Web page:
"I had the great fortune of being instructed in physics at UMass Boston by some of the brightest minds on the planet."
Recent UMass Boston alum Joseph Farah ‘21 has won the prestigious LeRoy Apker award from the American Physical Society (APS), the highest honor awarded to undergraduate physics students in the United States, for his contributions to the Event Horizon Telescope’s (EHT) ongoing efforts to image the Galactic Center. Farah developed the selective dynamical imaging method with applications for studying rapidly-varying black holes.
“I am humbled and grateful to the Apker committee,” Farah said. “Every time I remember I won [the award], I think about the incredible support structure I’ve had—both at UMass Boston and within the Event Horizon Telescope (EHT)—and I get overwhelmed with gratitude towards the people that have helped me get here.”
Farah’s work on the selective dynamical method, which identifies optimal times to perform imaging reconstructions of interferometric data during a very-long-baseline interferometry (VLBI) observation with time-variable Fourier coverage, was reported in a paper submitted to The Astrophysical Journal Letters, and was is a large part of his latest work within the Event Horizon Telescope (EHT) Collaboration. The 347-member team won a $3 million Breakthrough Prize in Fundamental Physics for their scientific achievement.
"Winning the Apker award is an amazing accomplishment: Joseph is being recognized as the top undergraduate researcher in physics in the entire nation,” said the Chair of the Physics Department Rahul Kulkarni. “This is a testament to Joseph's creativity and his incredible work ethic and perseverance in finding solutions to previously intractable problems. It is also a recognition of the highly supportive environment for undergraduate research in physics that we have at UMass Boston.”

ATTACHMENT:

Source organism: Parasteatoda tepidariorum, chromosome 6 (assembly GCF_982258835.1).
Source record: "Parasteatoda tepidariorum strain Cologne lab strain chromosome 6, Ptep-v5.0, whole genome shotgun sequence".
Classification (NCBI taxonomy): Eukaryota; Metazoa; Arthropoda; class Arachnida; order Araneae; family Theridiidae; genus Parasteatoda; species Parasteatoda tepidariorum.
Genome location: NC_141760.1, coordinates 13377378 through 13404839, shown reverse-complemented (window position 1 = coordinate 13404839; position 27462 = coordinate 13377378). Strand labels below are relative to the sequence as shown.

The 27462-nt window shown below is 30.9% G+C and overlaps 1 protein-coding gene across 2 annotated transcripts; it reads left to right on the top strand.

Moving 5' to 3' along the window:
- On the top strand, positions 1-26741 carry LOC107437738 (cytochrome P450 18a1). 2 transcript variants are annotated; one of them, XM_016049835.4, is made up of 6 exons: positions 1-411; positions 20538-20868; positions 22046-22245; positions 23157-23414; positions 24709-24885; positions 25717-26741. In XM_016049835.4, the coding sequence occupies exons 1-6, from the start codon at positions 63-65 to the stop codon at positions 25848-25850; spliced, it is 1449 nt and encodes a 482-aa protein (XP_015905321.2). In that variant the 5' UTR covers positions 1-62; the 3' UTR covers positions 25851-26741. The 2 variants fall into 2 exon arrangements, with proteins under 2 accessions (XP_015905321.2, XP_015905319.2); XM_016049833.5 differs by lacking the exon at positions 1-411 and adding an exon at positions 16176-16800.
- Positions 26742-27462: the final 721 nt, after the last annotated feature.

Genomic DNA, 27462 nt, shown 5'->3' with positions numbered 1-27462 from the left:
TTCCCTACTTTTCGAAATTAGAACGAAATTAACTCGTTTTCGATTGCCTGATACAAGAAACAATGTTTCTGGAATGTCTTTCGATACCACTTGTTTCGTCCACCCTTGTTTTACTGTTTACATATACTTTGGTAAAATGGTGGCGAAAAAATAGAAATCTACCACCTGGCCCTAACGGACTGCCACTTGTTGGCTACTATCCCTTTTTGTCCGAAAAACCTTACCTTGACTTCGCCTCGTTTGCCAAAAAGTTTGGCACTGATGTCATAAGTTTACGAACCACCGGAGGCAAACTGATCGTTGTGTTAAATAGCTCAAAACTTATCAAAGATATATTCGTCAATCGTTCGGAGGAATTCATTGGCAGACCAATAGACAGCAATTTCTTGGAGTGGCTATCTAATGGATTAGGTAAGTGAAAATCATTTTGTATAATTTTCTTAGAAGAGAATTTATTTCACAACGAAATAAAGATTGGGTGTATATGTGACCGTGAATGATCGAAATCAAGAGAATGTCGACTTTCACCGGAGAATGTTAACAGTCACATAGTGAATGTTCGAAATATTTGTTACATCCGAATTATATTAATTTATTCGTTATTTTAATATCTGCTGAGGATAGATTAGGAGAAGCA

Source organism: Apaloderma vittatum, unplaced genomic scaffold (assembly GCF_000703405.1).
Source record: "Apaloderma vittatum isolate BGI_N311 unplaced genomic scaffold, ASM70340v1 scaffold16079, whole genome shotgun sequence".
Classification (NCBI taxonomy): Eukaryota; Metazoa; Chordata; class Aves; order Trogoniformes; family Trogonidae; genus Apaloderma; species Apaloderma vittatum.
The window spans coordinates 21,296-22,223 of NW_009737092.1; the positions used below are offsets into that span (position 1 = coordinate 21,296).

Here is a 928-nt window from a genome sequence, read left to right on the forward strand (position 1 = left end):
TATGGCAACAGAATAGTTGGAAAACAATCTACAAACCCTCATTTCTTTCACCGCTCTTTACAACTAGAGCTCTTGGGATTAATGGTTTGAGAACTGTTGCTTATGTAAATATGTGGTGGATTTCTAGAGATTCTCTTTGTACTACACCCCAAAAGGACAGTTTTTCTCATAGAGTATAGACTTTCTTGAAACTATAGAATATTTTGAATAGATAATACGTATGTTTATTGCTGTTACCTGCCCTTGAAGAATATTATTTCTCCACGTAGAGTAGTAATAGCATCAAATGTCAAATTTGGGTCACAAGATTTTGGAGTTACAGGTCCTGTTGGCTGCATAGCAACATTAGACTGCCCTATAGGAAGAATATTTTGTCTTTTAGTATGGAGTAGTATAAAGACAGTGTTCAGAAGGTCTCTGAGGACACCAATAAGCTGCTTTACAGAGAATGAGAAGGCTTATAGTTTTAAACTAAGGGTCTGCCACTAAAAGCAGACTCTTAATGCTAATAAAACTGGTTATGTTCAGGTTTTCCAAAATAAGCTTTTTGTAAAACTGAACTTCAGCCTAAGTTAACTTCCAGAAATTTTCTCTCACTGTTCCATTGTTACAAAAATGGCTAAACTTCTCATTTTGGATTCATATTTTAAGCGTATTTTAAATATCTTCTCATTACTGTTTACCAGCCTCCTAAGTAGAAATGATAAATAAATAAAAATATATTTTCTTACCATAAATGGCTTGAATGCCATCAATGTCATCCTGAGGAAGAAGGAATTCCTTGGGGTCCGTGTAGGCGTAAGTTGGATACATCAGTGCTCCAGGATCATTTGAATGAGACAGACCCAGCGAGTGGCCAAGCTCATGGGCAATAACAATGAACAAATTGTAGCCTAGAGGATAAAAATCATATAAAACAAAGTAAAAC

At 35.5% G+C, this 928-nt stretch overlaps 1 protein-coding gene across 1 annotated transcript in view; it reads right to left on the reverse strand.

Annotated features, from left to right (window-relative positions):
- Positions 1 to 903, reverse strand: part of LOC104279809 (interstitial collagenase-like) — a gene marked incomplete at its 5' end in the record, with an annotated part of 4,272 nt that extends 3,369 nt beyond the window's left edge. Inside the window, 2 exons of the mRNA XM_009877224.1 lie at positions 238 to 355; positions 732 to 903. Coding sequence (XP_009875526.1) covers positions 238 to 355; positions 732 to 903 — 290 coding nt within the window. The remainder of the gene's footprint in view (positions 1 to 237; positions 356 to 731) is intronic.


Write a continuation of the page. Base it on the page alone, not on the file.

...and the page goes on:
Looking back at his time at UMass Boston, Farah said he appreciated how he was able to customize his curriculum through a series of intense independent studies, giving him extra background in astronomy, statistics, and quantum mechanics.
“I had the great fortune of being instructed in physics at UMass Boston by some of the brightest minds on the planet,” Farah said. “The advising and mentoring structure UMass Boston provided is a huge part of the reason I had the flexibility and freedom to pursue collaborating with the EHT, despite demands from coursework.”
As a physics major, Farah’s academic excellence was recognized in several ways, including the 2019 Barry Goldwater Scholarship Award. Farah has also led, co-authored, and contributed to numerous celebrated journal publications and has given several public talks on behalf of the EHT Collaboration.
In 2021, Farah was awarded an NSF Graduate Research Fellowship and received multiple acceptances from Ph.D. programs, ultimately deciding to enroll as a first-year Ph.D. astrophysics student and NSF Fellow at the University of California Santa Barbara. He is currently doing research in supernova and dark energy with Andy Howell at the Las Cumbres Observatory.
“The research being conducted at the Las Cumbres Observatory is fascinating and has broad impacts on astronomy and cosmology,” he said. “[Howell’s] group is sharp and friendly and welcoming. I’ve also been able to continue my collaboration with the EHT as we work towards making the first images of galactic center.”
Farah’s advice for undergraduate students that also want to pursue a career in science is to “never make a decision based on fear.”
“Take the initiative and be fearless. Following that one rule made it easier for me to reach out to research groups, take on hard projects, and learn new skills,” he said.